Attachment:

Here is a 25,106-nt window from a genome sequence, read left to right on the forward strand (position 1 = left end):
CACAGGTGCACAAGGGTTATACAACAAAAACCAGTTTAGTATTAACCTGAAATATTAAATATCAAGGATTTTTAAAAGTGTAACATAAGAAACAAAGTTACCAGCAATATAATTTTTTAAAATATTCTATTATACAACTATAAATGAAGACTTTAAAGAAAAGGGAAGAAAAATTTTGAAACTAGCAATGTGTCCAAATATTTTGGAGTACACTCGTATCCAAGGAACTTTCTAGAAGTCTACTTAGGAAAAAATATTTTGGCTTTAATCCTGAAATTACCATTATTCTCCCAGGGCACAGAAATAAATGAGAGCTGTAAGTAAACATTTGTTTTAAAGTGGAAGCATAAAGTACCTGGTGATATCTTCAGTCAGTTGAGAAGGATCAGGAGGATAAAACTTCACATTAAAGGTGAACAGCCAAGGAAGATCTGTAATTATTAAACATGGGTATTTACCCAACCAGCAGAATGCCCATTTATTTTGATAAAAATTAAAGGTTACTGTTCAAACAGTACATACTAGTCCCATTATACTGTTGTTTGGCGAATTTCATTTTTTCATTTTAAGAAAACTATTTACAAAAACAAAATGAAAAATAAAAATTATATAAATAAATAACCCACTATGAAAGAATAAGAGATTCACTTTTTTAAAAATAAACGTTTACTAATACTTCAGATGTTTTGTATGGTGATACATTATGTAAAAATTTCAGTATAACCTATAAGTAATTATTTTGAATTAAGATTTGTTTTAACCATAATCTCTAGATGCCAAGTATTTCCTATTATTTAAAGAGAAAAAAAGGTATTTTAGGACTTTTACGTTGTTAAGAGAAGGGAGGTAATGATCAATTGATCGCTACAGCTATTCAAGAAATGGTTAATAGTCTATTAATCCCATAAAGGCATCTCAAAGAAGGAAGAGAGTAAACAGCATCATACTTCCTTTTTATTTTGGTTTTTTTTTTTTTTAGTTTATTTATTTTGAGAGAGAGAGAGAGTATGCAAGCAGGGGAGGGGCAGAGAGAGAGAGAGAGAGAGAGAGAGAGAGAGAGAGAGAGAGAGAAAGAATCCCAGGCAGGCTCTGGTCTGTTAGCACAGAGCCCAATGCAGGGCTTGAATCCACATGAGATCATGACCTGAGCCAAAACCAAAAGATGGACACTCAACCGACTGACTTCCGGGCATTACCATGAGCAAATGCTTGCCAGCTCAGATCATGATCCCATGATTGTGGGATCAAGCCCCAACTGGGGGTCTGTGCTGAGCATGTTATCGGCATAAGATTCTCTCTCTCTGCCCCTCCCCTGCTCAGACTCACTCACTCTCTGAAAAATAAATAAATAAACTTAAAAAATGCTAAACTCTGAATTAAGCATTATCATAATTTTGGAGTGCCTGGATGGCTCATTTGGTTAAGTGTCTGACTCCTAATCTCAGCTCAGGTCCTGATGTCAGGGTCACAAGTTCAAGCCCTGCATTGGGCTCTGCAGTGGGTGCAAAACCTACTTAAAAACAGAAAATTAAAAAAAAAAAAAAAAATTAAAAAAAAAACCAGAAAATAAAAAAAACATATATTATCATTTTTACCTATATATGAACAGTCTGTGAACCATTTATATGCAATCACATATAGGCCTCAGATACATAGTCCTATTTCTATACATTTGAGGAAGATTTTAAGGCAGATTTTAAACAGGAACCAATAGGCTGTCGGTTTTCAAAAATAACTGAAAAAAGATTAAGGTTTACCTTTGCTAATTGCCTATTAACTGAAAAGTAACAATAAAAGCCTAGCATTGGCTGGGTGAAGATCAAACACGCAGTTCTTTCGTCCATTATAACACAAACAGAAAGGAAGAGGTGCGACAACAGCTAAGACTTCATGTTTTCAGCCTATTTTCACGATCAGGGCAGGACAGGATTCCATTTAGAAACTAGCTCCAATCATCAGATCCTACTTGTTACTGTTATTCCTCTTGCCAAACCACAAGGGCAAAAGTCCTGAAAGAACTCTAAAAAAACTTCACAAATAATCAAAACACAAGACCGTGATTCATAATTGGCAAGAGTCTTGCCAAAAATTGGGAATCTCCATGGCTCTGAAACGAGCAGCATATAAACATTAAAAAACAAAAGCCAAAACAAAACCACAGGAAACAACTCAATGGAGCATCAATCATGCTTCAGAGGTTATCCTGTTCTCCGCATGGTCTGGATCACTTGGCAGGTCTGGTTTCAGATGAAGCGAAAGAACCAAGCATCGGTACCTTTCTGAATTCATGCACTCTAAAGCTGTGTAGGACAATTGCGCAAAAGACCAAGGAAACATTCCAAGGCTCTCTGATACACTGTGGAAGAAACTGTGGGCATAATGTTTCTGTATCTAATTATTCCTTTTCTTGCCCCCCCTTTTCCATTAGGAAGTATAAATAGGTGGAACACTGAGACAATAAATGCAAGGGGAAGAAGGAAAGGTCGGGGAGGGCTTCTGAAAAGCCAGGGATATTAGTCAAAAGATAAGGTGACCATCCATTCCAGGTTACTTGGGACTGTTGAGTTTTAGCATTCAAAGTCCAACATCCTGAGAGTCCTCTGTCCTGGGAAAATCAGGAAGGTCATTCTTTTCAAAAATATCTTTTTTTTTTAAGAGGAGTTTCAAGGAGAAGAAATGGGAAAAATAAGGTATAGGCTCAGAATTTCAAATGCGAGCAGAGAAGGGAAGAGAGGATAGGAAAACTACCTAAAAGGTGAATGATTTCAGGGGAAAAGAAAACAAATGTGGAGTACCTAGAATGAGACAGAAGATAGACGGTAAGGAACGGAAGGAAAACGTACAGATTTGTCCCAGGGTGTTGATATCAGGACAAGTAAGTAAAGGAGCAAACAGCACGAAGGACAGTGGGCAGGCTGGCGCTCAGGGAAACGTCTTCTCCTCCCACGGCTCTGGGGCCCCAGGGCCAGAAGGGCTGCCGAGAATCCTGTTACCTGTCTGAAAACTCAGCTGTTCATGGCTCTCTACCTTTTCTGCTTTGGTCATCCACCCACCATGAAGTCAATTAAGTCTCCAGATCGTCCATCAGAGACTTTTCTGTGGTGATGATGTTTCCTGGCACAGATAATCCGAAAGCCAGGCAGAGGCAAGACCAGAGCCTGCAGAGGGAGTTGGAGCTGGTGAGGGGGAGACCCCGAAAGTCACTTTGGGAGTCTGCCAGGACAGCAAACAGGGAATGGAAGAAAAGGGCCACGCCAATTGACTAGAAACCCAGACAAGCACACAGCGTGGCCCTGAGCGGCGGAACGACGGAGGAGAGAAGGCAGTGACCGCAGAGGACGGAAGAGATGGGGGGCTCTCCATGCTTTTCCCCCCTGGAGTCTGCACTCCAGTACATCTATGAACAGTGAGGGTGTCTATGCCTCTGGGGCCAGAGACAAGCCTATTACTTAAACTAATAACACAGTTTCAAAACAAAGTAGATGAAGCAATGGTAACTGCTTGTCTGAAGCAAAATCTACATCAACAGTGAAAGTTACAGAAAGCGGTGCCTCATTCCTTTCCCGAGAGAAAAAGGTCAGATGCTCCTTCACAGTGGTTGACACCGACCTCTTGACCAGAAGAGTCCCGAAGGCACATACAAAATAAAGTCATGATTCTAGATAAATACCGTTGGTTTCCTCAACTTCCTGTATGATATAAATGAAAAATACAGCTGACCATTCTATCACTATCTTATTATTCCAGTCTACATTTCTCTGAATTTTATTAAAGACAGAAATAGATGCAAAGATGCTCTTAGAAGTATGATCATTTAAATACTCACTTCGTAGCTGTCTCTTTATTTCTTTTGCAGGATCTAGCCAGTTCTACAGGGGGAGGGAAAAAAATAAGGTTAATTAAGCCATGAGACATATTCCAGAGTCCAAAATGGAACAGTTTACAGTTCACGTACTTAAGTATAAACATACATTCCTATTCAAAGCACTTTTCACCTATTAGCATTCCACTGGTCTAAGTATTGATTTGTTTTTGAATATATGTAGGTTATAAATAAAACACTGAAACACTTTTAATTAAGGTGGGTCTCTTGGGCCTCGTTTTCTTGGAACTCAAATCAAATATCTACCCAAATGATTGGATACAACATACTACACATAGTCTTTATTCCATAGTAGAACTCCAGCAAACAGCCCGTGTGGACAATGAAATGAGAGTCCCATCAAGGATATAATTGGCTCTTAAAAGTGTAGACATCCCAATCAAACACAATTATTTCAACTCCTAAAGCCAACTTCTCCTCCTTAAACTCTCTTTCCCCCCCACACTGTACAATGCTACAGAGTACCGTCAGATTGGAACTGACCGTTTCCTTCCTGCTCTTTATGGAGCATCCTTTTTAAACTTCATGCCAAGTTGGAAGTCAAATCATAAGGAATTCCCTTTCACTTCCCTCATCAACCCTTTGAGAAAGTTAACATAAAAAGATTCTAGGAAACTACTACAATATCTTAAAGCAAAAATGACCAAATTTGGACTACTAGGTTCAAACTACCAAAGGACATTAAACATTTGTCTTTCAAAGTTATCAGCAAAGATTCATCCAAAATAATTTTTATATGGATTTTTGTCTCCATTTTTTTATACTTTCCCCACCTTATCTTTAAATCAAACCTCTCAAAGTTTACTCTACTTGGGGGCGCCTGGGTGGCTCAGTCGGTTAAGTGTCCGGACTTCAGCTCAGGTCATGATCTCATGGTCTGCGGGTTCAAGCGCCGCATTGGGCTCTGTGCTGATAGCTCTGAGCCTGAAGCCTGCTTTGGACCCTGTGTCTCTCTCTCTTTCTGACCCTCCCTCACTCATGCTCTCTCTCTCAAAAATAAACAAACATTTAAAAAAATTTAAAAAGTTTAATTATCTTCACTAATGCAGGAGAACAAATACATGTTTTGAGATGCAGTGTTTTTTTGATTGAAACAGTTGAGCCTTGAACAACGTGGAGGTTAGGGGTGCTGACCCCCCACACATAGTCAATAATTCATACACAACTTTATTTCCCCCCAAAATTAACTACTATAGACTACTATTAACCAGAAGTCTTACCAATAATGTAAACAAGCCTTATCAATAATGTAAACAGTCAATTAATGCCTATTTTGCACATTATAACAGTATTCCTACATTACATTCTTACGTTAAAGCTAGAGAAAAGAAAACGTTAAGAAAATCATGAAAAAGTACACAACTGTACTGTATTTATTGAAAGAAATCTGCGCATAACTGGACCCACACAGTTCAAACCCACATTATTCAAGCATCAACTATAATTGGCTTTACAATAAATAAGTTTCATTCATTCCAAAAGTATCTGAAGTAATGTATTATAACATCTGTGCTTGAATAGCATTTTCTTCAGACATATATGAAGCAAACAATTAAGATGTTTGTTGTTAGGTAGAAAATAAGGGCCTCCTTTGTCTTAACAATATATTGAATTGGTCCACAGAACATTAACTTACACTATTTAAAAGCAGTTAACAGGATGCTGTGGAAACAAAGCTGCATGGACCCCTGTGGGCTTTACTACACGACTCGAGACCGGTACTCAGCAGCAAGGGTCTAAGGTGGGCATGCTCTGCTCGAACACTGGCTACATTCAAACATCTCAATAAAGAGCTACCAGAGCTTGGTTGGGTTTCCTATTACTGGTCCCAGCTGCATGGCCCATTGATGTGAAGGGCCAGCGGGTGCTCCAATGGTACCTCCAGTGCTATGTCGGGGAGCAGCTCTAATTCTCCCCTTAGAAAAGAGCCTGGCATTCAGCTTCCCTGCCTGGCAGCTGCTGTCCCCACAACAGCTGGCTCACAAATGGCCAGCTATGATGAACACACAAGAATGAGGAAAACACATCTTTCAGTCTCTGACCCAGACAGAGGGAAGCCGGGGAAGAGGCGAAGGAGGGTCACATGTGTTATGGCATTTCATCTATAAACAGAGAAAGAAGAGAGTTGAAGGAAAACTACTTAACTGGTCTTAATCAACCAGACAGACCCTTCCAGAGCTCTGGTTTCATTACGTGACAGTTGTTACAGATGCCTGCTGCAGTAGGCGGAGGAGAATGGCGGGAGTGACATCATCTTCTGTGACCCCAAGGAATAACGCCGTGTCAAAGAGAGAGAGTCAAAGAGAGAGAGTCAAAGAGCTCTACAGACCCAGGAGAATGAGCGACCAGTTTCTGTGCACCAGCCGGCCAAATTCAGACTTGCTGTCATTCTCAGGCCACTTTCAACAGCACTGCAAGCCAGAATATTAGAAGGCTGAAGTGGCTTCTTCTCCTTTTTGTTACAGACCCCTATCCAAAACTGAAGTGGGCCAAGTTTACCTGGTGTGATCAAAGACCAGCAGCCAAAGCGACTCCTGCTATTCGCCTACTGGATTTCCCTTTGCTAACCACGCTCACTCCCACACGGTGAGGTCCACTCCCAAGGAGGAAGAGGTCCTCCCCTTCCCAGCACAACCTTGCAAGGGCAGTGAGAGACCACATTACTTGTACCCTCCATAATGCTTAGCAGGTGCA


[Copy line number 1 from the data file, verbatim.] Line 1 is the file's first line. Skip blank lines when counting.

Here is a 25,106-nt window from a genome sequence, read left to right on the forward strand (position 1 = left end):